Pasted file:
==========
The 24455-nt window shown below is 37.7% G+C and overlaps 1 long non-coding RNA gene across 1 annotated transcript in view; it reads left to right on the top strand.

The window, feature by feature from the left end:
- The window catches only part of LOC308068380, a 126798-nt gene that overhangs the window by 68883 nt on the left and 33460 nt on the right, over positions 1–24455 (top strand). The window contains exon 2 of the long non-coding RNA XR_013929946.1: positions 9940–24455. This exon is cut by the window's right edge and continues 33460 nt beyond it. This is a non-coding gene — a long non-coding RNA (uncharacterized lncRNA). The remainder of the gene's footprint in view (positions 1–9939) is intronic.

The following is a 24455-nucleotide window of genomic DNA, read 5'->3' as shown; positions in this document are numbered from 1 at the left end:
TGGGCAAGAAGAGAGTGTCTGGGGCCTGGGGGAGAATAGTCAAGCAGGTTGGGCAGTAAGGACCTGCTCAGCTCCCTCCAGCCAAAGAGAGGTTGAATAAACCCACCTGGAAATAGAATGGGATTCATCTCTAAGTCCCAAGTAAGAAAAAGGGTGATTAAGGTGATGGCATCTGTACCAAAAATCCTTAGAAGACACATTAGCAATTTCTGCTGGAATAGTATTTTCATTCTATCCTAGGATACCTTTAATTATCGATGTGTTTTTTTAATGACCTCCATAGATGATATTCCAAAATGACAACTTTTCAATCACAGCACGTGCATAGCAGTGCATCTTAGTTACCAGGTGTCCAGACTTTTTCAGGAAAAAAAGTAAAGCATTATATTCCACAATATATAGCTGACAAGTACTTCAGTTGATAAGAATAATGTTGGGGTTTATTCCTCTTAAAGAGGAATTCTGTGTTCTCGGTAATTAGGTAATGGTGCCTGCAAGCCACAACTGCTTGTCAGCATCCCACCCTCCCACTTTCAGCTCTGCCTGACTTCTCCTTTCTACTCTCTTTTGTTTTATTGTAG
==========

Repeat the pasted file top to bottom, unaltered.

The 24455-nt window shown below is 37.7% G+C and overlaps 1 long non-coding RNA gene across 1 annotated transcript in view; it reads left to right on the top strand.

The window, feature by feature from the left end:
- The window catches only part of LOC308068380, a 126798-nt gene that overhangs the window by 68883 nt on the left and 33460 nt on the right, over positions 1–24455 (top strand). The window contains exon 2 of the long non-coding RNA XR_013929946.1: positions 9940–24455. This exon is cut by the window's right edge and continues 33460 nt beyond it. This is a non-coding gene — a long non-coding RNA (uncharacterized lncRNA). The remainder of the gene's footprint in view (positions 1–9939) is intronic.

The following is a 24455-nucleotide window of genomic DNA, read 5'->3' as shown; positions in this document are numbered from 1 at the left end:
TGGGCAAGAAGAGAGTGTCTGGGGCCTGGGGGAGAATAGTCAAGCAGGTTGGGCAGTAAGGACCTGCTCAGCTCCCTCCAGCCAAAGAGAGGTTGAATAAACCCACCTGGAAATAGAATGGGATTCATCTCTAAGTCCCAAGTAAGAAAAAGGGTGATTAAGGTGATGGCATCTGTACCAAAAATCCTTAGAAGACACATTAGCAATTTCTGCTGGAATAGTATTTTCATTCTATCCTAGGATACCTTTAATTATCGATGTGTTTTTTTAATGACCTCCATAGATGATATTCCAAAATGACAACTTTTCAATCACAGCACGTGCATAGCAGTGCATCTTAGTTACCAGGTGTCCAGACTTTTTCAGGAAAAAAAGTAAAGCATTATATTCCACAATATATAGCTGACAAGTACTTCAGTTGATAAGAATAATGTTGGGGTTTATTCCTCTTAAAGAGGAATTCTGTGTTCTCGGTAATTAGGTAATGGTGCCTGCAAGCCACAACTGCTTGTCAGCATCCCACCCTCCCACTTTCAGCTCTGCCTGACTTCTCCTTTCTACTCTCTTTTGTTTTATTGTAG